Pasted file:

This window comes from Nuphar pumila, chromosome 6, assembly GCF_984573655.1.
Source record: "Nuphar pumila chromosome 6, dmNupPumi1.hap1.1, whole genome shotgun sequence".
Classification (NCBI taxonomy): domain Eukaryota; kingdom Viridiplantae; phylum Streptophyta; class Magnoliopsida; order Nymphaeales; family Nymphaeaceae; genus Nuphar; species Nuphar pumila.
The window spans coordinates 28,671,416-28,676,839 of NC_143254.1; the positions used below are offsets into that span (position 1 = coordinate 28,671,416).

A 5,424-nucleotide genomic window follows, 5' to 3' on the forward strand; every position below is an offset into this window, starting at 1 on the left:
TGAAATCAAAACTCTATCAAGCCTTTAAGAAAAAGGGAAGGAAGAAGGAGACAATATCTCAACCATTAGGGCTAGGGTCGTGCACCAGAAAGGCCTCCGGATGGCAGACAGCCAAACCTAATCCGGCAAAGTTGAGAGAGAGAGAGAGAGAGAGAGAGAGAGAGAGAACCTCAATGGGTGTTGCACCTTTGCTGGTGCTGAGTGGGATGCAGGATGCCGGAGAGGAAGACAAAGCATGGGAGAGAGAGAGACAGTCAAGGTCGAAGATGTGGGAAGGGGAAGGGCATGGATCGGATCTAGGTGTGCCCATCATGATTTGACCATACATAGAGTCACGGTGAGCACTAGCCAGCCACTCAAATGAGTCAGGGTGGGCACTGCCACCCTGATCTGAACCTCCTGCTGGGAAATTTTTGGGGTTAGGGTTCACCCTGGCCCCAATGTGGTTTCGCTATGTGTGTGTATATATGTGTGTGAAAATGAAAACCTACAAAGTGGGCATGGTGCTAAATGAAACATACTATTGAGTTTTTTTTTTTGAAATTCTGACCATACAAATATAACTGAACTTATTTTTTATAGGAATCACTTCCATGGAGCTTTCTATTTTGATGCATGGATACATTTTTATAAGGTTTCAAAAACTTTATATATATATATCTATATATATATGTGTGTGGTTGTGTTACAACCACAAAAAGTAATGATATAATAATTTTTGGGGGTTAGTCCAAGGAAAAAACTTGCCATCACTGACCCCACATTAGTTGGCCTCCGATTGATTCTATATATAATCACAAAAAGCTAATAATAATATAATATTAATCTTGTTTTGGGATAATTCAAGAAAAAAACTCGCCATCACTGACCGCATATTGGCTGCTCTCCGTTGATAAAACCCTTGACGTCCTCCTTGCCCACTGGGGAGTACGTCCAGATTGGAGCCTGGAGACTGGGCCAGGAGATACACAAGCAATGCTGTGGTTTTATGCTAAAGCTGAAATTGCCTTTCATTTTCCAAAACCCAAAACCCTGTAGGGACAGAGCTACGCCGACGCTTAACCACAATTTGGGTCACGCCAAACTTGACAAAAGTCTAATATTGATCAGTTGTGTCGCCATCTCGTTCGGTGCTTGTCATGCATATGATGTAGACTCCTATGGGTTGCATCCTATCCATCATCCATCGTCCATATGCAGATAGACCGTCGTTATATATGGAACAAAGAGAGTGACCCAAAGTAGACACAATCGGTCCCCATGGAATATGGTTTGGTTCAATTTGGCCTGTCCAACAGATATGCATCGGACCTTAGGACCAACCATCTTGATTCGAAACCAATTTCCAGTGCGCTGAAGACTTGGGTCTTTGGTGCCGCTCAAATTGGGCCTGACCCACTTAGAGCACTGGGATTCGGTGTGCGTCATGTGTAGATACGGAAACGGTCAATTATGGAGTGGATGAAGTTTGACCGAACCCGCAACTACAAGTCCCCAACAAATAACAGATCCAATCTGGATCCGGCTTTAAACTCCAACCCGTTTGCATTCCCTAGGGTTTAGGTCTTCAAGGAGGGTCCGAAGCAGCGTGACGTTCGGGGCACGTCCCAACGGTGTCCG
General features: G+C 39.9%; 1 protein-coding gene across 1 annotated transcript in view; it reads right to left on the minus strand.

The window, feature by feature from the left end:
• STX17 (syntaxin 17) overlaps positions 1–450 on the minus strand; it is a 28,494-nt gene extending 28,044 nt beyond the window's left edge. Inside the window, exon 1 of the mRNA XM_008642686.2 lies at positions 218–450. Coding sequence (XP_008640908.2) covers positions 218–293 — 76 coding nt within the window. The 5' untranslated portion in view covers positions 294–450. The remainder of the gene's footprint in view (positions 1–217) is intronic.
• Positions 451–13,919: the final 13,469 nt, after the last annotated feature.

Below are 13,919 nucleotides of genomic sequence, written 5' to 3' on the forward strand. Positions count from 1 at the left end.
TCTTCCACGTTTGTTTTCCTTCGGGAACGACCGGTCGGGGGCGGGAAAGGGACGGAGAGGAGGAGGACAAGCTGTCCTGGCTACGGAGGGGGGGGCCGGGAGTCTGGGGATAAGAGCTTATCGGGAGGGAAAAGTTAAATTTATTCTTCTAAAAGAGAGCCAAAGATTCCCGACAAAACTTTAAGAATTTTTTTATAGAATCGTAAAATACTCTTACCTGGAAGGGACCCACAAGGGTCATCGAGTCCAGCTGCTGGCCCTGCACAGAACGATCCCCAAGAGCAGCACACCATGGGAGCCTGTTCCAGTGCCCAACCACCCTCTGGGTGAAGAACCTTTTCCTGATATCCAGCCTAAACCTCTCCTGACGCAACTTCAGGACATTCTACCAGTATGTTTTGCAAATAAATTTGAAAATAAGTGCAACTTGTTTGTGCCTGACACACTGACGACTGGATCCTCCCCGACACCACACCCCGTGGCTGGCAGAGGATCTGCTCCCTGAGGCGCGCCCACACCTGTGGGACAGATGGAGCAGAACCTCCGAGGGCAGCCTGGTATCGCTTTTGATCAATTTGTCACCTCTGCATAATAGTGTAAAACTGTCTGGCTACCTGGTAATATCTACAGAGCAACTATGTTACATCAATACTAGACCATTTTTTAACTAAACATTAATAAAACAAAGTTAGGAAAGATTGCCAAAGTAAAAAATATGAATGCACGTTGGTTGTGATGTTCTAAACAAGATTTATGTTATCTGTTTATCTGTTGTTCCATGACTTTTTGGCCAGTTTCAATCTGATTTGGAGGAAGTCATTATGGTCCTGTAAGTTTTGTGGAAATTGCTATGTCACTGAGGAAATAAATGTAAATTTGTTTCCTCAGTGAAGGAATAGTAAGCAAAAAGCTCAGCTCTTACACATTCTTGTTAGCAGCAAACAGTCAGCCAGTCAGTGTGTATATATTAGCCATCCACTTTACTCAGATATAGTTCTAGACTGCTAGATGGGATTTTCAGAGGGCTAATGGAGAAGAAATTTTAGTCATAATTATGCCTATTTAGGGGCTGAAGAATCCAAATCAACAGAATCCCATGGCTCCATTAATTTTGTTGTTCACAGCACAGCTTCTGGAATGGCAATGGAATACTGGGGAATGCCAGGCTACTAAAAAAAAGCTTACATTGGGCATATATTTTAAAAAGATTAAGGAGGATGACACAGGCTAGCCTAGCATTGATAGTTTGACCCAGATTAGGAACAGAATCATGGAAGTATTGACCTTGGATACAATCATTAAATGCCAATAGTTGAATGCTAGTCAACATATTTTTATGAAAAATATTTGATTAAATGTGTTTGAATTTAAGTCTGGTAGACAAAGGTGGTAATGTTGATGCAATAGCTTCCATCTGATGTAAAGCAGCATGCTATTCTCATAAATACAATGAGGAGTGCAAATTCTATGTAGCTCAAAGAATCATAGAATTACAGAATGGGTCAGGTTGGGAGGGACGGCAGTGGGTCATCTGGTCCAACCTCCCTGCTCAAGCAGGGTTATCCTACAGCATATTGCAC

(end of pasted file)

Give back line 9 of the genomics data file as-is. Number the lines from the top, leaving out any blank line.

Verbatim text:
• STX17 (syntaxin 17) overlaps positions 1–450 on the minus strand; it is a 28,494-nt gene extending 28,044 nt beyond the window's left edge. Inside the window, exon 1 of the mRNA XM_008642686.2 lies at positions 218–450. Coding sequence (XP_008640908.2) covers positions 218–293 — 76 coding nt within the window. The 5' untranslated portion in view covers positions 294–450. The remainder of the gene's footprint in view (positions 1–217) is intronic.